Three decades, fifteen albums and countless lineups later, Megadeth is going back to the basics.
With “Dystopia,” frontman Dave Mustaine wanted to stay in line with fans’ expectations: opting for a more aggressive, guitar-centric sound than the heavy-metal band has showcased on recent efforts, while continuing to write about typically timely themes of politics, war, drugs and relationships.
“People who dig this riffage-kind of band stuff, they want what they want and they don’t want a bunch of surprises,” Mustaine, 54, says. “With this record, we wrote exactly what we wanted to write at this time in our careers. There’s a bit of a snottiness to the record that kind of exemplifies where my head’s at.”
Written and recorded this past year between Nashville and Mustaine’s home in nearby Franklin, Tenn., “Dystopia” was a “redemptive” experience for the thrash icon and former Metallica guitarist, who almost lost the use of his left arm in 2002 after suffering severe nerve damage from an injury.
When: 7 p.m. March 13
Where: Aragon Ballroom, 1106 W. Lawrence
“To be able to play the stuff I’m playing now again is really rewarding for me,” says Mustaine, who is joined on the album by longtime Megadeth bassist David Ellefson, as well as two new members: Lamb of God drummer Chris Adler and Angra guitarist Kiko Loureiro.
Mustaine first met Adler while headlining heavy-metal festival Gigantour in 2005, and Loureiro, a year later when they shot a cover for Burrn! magazine in Japan. After ex-members Shawn Drover and Chris Broderick quit the band in November 2014, Mustaine reached out to his prospective bandmates last spring and invited them to Tennessee.
“It never happened like a real audition — it was like, ‘OK, let’s have a coffee and talk about your life,’ ” says Loureiro, 43, who grew up going to Megadeth shows in his native Brazil and will accompany the band on its North American tour next month. Loureiro co-wrote three songs on “Dystopia” (taking lead on the instrumental “Conquer … or Die!”), and says the biggest challenge was “trying to create something new and exciting, while respecting the history of the band and the Megadeth concept. It was really intense, but nice.”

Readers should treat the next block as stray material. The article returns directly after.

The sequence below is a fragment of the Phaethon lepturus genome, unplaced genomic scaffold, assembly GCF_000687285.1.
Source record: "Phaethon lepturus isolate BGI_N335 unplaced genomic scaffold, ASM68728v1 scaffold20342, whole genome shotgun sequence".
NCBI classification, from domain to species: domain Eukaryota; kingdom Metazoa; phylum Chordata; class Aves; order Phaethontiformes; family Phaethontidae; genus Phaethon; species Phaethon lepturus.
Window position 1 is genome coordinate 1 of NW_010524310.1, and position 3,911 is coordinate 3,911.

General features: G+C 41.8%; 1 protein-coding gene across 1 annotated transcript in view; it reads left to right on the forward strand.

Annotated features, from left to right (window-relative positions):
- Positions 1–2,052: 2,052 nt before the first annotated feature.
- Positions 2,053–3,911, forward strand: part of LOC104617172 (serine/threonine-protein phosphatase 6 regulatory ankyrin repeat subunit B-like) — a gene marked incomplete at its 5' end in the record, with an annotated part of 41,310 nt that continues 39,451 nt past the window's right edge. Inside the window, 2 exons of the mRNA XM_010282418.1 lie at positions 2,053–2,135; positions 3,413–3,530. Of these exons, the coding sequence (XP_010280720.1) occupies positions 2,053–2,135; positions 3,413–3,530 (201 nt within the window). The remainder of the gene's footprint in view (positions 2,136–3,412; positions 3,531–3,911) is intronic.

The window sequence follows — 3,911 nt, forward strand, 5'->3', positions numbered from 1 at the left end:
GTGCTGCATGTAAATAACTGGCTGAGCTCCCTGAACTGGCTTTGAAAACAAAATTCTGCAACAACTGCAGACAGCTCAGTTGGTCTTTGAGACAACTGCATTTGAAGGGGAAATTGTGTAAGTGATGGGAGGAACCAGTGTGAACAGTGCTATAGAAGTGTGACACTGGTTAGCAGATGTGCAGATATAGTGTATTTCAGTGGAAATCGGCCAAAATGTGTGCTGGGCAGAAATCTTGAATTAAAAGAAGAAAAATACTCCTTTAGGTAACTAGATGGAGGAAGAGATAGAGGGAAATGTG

Despite Megadeth’s sterling additions, fans may still wonder what exactly transpired for Drover and Broderick to abruptly announce their exits within hours of each other. “I was surprised but not surprised,” says Mustaine, who insists there was no inner-band strife leading up to the departures, although a misunderstanding may have contributed to their decisions.
In 2014, buzz that fans wanted Megadeth to bring back its ’90s-era Rust in Peace lineup of guitarist Marty Friedman and drummer Nick Menza reached a fever pitch, making its way back to the band’s current members and management. Although that reunion never panned out, “everybody was talking about it and they quit,” Mustaine says. “I would have, too.”
As for whether there are any hard feelings, Mustaine demurs.
“I got to this point in my life where I realized that you don’t have to put somebody down to make somebody else look great,” Mustaine says. “I’ve got nothing bad to say about Shawn and Chris. I miss the friendship. I wish we had gotten the chance to say goodbye.”
Gannett; Posted on March 11, 2016